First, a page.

COVID-19 cuts Australia’s oil and gas workforce by one-quarter

Nov. 17, 2020
The COVID-19 pandemic has caused a loss of more than 28,000 oil and gas jobs in Australia this year, according to Rystad Energy.

Offshore staff

OSLO, Norway – The COVID-19 pandemic hit Australia’s already declining oil and gas workforce hard, causing a loss of more than 28,000 jobs this year, equivalent to one-quarter of the country’s total count, according to Rystad Energy.

Some of these jobs will be restored from 2021 onwards, but Australia’s oil and gas workforce will struggle to recover pre-pandemic levels for at least five years – if ever, as the energy transition increasingly alters the global energy mix.

In 2019, Australian oil and gas jobs numbered just over 110,000, a tally slashed by current downturn to just over 82,000, the analyst calculates. The industry’s workforce had been declining steadily even before the present catastrophic downturn, shrinking by close to 24% in 2019 from what it was in 2014. This is, in part, the result of lagging growth in operators’ spending in the country.

The engineering and construction segments have been amongst the worst hit in the current downturn. More than 8,000 jobs have been lost across these segments, representing nearly 29% of all industry job cuts this year. With the combined spend expected to further decline by almost 17% by the end of next year in both segments, the analyst does not expect to see a strong resurgence in hiring levels in the short term.

Maintenance has been one of the best performing segments historically, and contrary to the performance of other segments, it witnessed a net addition in jobs from 2014 to 2019. As operators curtail their discretionary spending and prioritize maintenance activities, this segment may, yet again, remain resilient and avoid any steep job cuts compared to the rest of the industry.

In line with the global trend, drilling is one of the worst affected segments, having seen more than 1,100 drillers’ jobs face the ax in Australia, according to its estimates. However, starting next year, rig demand across the country is expected to rise and average at 6.5 rig years between 2021 and 2025, thus offering a much-needed respite to workers across the drilling segment.

On an overall basis, the analyst expects the labor market will rebound starting in late 2021, adding a minimum of 20,000 jobs by 2025.

Sumit Yadav, energy service research analyst at Rystad Energy, said: “In the future, the growth in labor demand will not only be driven by oil and gas projects that are under development, but also to a great extent by the infrastructure initiatives undertaken by the Australian government to bring gas prices down across the country.”

The government is expected to focus the bulk of its efforts on the country’s east coast, where residents need to shell out gas prices that are double international prices, as most of gas produced in the eastern region is exported. To alleviate such price issues, the government is planning the Amadeus-to-Moomba gas pipeline worth more than $1 billion, which will connect the east coast to the Beetaloo shale assets, which have lower gas breakeven prices. The Port Kembla LNG import terminal expansion and the Hunter Gas Pipeline will also likely lower gas prices and lift labor demand in the coming years.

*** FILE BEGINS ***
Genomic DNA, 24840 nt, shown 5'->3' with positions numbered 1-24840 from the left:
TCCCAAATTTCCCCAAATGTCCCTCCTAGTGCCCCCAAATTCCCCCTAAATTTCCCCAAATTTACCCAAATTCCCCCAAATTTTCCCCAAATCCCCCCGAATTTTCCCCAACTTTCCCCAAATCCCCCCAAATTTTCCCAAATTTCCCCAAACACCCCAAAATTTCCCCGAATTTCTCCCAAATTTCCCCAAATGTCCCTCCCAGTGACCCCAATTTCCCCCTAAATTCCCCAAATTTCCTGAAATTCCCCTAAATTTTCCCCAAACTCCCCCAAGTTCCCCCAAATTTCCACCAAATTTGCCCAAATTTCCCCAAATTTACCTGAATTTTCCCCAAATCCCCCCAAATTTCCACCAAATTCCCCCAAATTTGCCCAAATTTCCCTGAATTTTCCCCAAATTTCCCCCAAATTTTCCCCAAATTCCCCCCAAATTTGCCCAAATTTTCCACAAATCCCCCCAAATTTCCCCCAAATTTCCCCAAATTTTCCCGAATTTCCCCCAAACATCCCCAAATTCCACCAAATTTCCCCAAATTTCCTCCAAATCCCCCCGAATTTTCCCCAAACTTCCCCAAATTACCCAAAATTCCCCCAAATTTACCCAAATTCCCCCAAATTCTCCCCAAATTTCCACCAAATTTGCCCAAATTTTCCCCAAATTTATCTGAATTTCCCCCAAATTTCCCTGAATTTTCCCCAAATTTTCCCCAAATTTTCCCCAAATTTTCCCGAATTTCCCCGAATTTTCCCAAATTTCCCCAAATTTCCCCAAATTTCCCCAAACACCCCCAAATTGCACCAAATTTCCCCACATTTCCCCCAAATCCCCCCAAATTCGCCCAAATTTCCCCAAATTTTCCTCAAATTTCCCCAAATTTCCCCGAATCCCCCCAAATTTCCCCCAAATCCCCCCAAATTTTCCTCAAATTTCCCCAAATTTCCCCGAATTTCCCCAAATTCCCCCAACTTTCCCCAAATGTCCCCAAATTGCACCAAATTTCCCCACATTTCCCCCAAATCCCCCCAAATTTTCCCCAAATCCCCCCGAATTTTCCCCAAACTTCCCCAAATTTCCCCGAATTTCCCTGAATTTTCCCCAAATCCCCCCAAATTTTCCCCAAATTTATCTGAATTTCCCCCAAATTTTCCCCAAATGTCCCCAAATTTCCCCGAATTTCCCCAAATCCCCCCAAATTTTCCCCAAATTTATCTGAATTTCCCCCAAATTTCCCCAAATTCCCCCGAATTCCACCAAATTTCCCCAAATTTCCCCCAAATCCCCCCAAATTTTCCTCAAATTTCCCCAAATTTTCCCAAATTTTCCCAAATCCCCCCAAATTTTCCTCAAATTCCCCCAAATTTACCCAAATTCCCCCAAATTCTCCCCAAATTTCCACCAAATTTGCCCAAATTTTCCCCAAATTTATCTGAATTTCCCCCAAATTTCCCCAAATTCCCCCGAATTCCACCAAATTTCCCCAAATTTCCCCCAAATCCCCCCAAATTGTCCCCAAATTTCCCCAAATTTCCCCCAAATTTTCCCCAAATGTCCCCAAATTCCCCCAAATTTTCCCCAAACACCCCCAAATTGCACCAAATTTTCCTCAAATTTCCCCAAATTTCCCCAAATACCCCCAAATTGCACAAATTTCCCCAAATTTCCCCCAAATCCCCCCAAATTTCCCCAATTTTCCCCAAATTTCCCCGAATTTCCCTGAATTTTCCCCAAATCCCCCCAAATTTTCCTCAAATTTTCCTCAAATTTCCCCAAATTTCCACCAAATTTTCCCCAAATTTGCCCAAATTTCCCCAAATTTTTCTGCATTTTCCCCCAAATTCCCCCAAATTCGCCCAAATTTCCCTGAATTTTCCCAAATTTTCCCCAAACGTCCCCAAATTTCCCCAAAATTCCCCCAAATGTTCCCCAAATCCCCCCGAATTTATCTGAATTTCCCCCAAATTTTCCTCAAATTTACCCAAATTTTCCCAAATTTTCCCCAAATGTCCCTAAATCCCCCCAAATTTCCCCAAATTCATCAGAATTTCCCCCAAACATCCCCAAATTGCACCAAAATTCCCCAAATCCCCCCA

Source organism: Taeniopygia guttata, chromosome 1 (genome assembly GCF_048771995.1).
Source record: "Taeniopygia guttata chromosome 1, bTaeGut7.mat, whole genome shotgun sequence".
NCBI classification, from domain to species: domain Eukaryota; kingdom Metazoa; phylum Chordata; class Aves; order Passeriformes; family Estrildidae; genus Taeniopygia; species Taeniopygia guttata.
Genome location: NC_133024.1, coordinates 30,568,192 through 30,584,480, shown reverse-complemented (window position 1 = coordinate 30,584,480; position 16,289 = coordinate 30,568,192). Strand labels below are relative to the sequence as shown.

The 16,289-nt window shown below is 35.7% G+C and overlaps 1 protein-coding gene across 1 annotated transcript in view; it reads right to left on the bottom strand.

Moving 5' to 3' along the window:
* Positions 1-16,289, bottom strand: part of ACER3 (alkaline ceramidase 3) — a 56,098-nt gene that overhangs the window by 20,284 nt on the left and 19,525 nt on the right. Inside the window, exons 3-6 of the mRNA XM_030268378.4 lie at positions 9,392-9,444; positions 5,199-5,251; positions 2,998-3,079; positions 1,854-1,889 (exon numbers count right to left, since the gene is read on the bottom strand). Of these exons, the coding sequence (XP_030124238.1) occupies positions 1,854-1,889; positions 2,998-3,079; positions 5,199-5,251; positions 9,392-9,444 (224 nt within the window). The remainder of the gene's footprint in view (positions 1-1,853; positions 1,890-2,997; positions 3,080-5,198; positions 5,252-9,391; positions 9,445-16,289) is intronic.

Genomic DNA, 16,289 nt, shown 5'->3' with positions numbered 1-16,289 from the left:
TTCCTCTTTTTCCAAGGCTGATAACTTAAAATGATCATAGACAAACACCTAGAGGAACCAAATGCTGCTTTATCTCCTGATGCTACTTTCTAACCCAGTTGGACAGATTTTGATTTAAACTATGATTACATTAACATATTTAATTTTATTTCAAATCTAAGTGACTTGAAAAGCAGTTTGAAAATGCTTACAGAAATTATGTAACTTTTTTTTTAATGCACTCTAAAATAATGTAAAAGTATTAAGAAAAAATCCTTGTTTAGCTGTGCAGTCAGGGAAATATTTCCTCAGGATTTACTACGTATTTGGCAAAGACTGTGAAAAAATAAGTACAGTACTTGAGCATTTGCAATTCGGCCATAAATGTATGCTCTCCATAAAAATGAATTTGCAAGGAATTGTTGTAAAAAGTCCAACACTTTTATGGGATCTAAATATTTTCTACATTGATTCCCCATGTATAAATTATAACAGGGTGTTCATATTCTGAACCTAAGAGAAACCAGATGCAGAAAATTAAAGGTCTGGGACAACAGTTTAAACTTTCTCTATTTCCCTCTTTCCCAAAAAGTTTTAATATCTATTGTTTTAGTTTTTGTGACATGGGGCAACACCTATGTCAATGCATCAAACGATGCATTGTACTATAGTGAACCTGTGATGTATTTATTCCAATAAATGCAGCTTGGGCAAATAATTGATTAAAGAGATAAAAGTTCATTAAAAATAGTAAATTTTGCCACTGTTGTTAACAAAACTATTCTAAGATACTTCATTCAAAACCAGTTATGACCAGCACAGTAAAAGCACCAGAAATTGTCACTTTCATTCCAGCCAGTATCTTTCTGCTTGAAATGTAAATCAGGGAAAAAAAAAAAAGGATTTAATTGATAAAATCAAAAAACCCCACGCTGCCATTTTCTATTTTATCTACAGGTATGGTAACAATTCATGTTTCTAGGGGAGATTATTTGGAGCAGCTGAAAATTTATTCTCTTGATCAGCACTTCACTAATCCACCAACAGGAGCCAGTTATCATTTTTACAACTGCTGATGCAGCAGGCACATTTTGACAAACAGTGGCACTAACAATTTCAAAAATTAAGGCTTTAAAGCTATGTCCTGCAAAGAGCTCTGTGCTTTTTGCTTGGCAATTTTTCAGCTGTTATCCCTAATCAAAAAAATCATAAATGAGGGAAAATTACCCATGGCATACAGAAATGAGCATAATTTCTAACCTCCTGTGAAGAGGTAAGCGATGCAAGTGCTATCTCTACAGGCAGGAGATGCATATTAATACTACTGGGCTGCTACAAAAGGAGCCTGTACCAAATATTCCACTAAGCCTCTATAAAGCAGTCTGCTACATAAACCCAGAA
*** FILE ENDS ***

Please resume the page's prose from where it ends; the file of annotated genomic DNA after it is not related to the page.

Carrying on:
Despite these positive developments, Rystad does not expect hiring levels to replicate the historic highs of 2014. This can be attributed to the fact that the present downturn has adversely impacted the ability of major operators to take the large-scale risks seen before the 2014 downturn – risks which helped Australia become the largest LNG exporter in the world.

With the breakeven prices for Australian gas assets already at the higher end, and existing LNG terminals failing to run at nameplate capacity, in addition to other concerns, operators are taking a more cautionary approach to new investments. Combining these factors with the operational complications of COVID-19 means that operators are unlikely to make the large-scale investments they did in the heydays, thus directly impacting the labor requirement in the industry.

While the present scenario looks gloomy, the industry’s troubles could be slightly mitigated by the support extended by the government. For instance, in Southern Australia, the government has deferred all costs associated with exploration and licensing fees for the petroleum sector until the end of this year. Similarly, the national government is actively championing a gas-led recovery from the COVID-19 pandemic, which has brought a glimmer of hope for the oil industry, which is now actively competing with the renewables industry in the increasingly low oil price environment.

When compared to labor demand, wages have fared relatively better, the analyst claimed. The industry’s workforce, on average, makes 50% more than the national average, with wages for industry-specific job titles such as petroleum engineers registering an impressive compound annual growth rate of 3.38% over the past decade. However, this could soon change; the industry’s workforce may have to contend with lower wage growth in the coming years if the revenue prospects of industry players do not take a turn for the better.